Rabbi Samuel’s book “Gentle Judaic Wisdom” is a brilliant work, very wise, easy to read, and deceptively simple. The book is filled with information. It is a rich cornucopia of wisdom quoted from sources such as the Torah, Mishnah, Tosefta, Talmud, ancient rabbis, philosophers, and many more sources, even the New Testament. For, as Maimonides wrote when he quoted the pagan Aristotle in his Guide of the Perplexed, “The truth is the truth no matter what its source.” As I read Rabbi Samuel’s notes, I felt impressed by both the extent of his knowledge and how well he understood the many subjects he addressed. It is a perfect book to read either from the first page until the end; the reader may wish to select subjects of interest from the many provided and meditate about that section. It is also the perfect reference book to keep at home to peruse from time to time. We can read the book to enjoy the ideas they express. I enjoyed them this way, but I also found the quotes thought-provoking. They made me think, and they can and should do the same for other readers. What do you think of the quote you read? How can you apply the idea in it to your life? Does the quote cover all situations? Can we extend the idea further and go beyond what the sage said? If so, how? I hope that you enjoy this book as much as I did. I think you will.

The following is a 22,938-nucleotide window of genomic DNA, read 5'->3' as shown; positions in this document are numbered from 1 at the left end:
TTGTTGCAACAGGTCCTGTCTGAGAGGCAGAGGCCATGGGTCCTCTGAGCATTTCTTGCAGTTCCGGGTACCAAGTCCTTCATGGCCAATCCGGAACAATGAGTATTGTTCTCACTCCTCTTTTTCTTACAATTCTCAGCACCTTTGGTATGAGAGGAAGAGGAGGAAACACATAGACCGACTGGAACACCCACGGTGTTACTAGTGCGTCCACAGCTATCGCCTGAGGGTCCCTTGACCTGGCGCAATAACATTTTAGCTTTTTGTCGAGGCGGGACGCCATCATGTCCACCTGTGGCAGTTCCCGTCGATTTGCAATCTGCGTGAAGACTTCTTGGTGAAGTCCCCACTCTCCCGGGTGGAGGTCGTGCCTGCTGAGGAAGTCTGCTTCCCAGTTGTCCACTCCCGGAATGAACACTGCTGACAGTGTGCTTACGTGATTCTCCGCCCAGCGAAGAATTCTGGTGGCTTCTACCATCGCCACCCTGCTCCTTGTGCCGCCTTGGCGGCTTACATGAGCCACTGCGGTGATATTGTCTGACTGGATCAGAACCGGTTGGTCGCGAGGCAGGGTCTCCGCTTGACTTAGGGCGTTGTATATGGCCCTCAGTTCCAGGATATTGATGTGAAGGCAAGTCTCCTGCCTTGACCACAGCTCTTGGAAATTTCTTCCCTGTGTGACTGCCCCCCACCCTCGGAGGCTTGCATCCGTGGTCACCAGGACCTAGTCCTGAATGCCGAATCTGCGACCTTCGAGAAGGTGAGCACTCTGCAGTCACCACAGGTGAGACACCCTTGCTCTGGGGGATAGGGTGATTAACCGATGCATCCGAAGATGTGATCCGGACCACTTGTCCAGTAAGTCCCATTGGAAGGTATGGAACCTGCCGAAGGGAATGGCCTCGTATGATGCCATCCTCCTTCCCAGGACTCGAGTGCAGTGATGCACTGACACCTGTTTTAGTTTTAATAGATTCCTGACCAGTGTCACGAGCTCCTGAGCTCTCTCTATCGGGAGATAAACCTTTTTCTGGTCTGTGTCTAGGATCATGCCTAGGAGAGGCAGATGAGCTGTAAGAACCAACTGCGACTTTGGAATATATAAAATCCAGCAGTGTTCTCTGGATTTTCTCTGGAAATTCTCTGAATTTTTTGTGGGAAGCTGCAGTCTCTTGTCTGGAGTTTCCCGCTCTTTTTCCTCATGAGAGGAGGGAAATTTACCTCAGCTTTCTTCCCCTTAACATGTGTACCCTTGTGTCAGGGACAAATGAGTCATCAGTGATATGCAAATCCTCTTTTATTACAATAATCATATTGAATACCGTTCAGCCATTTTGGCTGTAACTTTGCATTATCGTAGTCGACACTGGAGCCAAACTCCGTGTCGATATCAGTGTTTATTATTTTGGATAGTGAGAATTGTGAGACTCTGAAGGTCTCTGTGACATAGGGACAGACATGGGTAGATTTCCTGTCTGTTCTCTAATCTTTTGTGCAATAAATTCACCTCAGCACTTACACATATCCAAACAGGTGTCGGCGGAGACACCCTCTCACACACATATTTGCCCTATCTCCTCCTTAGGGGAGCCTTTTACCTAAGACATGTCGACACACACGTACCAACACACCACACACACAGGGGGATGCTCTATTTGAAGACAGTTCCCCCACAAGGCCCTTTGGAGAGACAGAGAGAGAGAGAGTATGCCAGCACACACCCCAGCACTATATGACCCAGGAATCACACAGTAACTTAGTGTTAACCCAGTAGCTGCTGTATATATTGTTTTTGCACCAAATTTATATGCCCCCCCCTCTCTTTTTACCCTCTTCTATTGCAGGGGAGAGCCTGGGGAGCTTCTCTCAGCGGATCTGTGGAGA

~Rabbi Dr. Israel Drazin, Foreword
Should a man nourish anger against his fellow and expect healing from the LORD? Should a man refuse mercy to his fellows, and yet seek pardon for his own sins? If he who is but flesh cherishes wrath, who will forgive his sins? Remember your last days; set your enmity aside; remember death and decay; and cease from sin.
~Ben Sira 28:3-6
Rabbi Michael Leo Samuel is the son of a Holocaust survivor. He holds two rabbinic ordinations from the Tomchei Temimim Lubavitch Yeshiva of 770 Eastern Parkway, Brooklyn and holds a D. Min degree from the San Francisco Theological Seminary. He is an avid student of the Greek classics, Biblical and Talmudic scholarship, Jungian Psychology, Western Medieval Theology, Modern Philosophy, and 20th century psychology. He is the author of The Lord Is My Shepherd: The Theology of the Caring God (1996), Birth and Rebirth Through Genesis (2010), A Shepherd’s Song: Psalm 23 and the Shepherd Metaphor In Jewish Thought (2014), Rediscovering Philo of Alexandria: A First Century Jewish Commentator (Volumes 1-5), (2014-2018), and Maimonides’ Hidden Torah Commentary, Genesis 1-21 (2019).